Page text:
The new evangelical statement attempts to clarify who evangelicals are and how they should be defined: not as a people beholden to any political party, but as a people who proclaim the good news of Jesus Christ that always seeks to lift up those on the margins of society — not deport them, or scam them, or attack their professionalism because of their ethnicity or gender. These evangelicals are Americans of African and European descent, Latino/a, Asian American, and Native American. They are women and men, as well as younger and older evangelical Christians from a wide range of denominational and political backgrounds.
“We believe in the unity of the body of Christ, but we acknowledge the diverse nature of a community whose faith is biblical and evangelical,” the statement says. “And we are growing. Given the rich diversity within our unity, we call upon the political world to hear all our voices, and for the media to acknowledge that the evangelical community is quite diverse.”
And they’re not alone.
According to Jon Ward — who released a short documentary and an examination of this trend for Yahoo! News today, “It’s unclear how this will play out politically, but a growing and active subset of Christians are determined to reclaim the evangelical label, and to reject the idea that they are a monolithic voting bloc that marches in lockstep with the GOP.”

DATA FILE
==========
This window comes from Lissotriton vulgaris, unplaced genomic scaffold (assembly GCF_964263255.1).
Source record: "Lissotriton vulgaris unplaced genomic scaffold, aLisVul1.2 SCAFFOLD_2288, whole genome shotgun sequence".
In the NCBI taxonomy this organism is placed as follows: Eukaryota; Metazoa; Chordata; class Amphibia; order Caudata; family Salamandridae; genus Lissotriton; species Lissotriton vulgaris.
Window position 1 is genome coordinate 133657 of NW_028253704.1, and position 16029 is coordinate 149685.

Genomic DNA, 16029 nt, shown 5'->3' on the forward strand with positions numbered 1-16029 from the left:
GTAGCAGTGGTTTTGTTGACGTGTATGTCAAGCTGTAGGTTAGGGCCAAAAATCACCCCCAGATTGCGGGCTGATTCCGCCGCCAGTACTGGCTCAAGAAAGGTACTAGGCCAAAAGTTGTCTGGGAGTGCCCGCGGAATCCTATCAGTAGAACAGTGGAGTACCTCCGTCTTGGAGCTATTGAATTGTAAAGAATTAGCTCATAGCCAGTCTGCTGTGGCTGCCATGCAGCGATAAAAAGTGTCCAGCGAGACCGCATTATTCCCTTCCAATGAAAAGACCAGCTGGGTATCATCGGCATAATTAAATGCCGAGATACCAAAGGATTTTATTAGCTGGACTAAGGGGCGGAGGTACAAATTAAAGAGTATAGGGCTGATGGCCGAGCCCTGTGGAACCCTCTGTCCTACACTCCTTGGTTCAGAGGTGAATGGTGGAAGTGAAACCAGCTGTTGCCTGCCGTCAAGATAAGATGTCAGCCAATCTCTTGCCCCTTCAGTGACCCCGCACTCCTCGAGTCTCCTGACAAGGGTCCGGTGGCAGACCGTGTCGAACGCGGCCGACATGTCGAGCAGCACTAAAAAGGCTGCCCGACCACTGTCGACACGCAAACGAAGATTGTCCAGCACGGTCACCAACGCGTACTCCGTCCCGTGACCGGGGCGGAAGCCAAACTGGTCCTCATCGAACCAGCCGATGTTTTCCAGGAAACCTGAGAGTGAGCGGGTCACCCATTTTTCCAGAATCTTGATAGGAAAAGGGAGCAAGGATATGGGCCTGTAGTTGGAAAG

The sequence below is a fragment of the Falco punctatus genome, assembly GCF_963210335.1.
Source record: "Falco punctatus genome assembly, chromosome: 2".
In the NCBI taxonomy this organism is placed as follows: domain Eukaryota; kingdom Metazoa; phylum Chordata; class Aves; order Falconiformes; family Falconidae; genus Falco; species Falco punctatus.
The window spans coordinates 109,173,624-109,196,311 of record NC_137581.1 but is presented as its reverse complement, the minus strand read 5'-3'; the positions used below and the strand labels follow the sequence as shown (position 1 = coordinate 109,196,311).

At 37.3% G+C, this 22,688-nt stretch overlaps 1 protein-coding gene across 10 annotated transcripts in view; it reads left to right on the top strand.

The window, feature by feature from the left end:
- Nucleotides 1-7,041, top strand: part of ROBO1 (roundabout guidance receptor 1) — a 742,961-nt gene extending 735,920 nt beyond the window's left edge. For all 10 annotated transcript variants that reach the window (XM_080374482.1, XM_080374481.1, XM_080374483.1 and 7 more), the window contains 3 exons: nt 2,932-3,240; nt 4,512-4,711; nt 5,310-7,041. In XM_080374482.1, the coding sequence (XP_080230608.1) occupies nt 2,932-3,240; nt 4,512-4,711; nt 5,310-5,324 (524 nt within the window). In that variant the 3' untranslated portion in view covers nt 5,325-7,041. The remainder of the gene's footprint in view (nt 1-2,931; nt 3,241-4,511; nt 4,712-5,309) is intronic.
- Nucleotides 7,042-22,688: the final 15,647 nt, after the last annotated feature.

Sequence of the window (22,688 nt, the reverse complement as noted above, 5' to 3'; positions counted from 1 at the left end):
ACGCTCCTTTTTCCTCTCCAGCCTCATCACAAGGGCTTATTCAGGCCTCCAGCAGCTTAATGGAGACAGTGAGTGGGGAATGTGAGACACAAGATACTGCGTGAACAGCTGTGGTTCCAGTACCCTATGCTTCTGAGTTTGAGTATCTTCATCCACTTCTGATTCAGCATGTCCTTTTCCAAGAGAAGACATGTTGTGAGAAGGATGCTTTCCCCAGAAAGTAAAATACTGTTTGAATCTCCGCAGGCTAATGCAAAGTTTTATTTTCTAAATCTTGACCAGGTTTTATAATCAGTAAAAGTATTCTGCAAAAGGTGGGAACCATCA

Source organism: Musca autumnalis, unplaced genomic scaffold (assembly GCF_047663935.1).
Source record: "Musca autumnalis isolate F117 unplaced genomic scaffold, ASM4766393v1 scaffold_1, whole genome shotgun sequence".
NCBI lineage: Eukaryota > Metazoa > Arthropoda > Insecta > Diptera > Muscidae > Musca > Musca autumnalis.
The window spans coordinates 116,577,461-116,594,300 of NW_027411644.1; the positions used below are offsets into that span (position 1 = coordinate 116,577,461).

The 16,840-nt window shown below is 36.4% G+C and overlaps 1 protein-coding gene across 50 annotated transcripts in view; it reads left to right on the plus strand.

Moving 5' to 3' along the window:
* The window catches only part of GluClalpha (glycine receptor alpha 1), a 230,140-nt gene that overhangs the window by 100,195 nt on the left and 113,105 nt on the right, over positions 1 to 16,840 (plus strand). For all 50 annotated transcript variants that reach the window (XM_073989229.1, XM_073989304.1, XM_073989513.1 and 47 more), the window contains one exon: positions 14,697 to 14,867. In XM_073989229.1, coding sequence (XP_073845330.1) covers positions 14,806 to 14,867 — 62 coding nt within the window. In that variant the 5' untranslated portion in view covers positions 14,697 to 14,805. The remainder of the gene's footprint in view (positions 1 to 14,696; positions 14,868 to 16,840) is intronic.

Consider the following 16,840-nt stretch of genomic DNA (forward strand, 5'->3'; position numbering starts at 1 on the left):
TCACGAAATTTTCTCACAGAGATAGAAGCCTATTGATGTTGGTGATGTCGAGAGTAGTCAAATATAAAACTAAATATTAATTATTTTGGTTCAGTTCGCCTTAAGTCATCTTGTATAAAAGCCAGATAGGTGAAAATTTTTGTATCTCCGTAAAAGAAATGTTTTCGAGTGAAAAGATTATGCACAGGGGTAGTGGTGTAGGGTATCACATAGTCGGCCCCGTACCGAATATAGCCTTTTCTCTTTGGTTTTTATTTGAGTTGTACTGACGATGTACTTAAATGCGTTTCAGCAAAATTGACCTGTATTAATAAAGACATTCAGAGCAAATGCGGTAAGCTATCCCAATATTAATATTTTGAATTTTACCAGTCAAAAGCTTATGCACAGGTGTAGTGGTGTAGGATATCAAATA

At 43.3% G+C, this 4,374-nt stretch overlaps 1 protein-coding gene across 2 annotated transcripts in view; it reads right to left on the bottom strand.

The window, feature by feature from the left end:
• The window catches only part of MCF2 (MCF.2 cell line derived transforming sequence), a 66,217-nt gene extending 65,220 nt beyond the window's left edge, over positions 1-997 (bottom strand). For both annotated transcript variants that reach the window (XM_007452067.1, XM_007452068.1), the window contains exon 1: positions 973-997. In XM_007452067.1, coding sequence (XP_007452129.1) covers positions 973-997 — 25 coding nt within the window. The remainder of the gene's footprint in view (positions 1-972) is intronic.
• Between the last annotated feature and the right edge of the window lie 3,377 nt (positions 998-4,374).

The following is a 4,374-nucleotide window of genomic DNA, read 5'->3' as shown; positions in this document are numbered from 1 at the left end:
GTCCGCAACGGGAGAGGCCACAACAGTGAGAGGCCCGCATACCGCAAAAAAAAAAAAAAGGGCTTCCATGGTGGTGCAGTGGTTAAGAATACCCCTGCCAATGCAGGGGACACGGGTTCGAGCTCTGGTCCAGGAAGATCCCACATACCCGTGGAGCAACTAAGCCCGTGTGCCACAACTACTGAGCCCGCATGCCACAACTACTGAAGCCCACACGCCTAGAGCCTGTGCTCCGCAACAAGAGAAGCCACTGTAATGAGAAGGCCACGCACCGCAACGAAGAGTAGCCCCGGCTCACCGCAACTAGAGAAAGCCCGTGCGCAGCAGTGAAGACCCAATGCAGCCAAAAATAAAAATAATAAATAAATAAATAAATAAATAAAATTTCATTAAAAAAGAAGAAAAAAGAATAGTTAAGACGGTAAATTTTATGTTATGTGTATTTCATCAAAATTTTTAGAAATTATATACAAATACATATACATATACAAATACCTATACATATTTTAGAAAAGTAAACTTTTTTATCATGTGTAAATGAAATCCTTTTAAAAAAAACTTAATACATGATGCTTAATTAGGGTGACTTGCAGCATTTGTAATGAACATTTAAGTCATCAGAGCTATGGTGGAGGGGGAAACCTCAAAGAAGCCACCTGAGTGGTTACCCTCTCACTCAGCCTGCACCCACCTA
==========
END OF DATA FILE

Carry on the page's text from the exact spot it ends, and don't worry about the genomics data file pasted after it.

And even a number of white evangelical leaders, including conservative columnist Michael Gerson, the Southern Baptist Convention’s Russell Moore, and others, have come out against the racial bigotry and misogyny in this election cycle that is antithetical to Christian and evangelical values. Still other white evangelical leaders and pastors have privately told me how “astonishing” it is to them that a majority of white evangelicals seem to be lining up behind Trump.
But this is not ultimately about politics. It’s not about favoring any political party. As the aforementioned statement says: “Whether we support Mr. Trump’s political opponent is not the question here. Hillary Clinton is both supported and distrusted by a variety of Christian voters. We, undersigned evangelicals, simply will not tolerate the racial, religious, and gender bigotry that Donald Trump has consistently and deliberately fueled, no matter how else we choose to vote or not to vote.”
For a new, multiethnic generation of evangelicals, this is a moral test of conscience and faith over what is most important to us.
Will this election ultimately be about “whiteness” or about what is best for the diverse America we are becoming?
Before and after this election, my hope is that the media and other commentators will start getting it right. What it means to be “evangelical” is changing — it’s reverting back to its original meaning.
Older, white “evangelicals” are clearly losing their share of the electorate and their political power, while the share of younger, non-white evangelicals is growing. The issues that motivate these younger, multiethnic evangelicals — which include racial, economic, and gender justice and healing, as well as issues of life from womb to tomb — remind us what it means to be a bearer of good news to those on the margins. That points to a very different future for the word “evangelical” in this country. And that is “good news” indeed!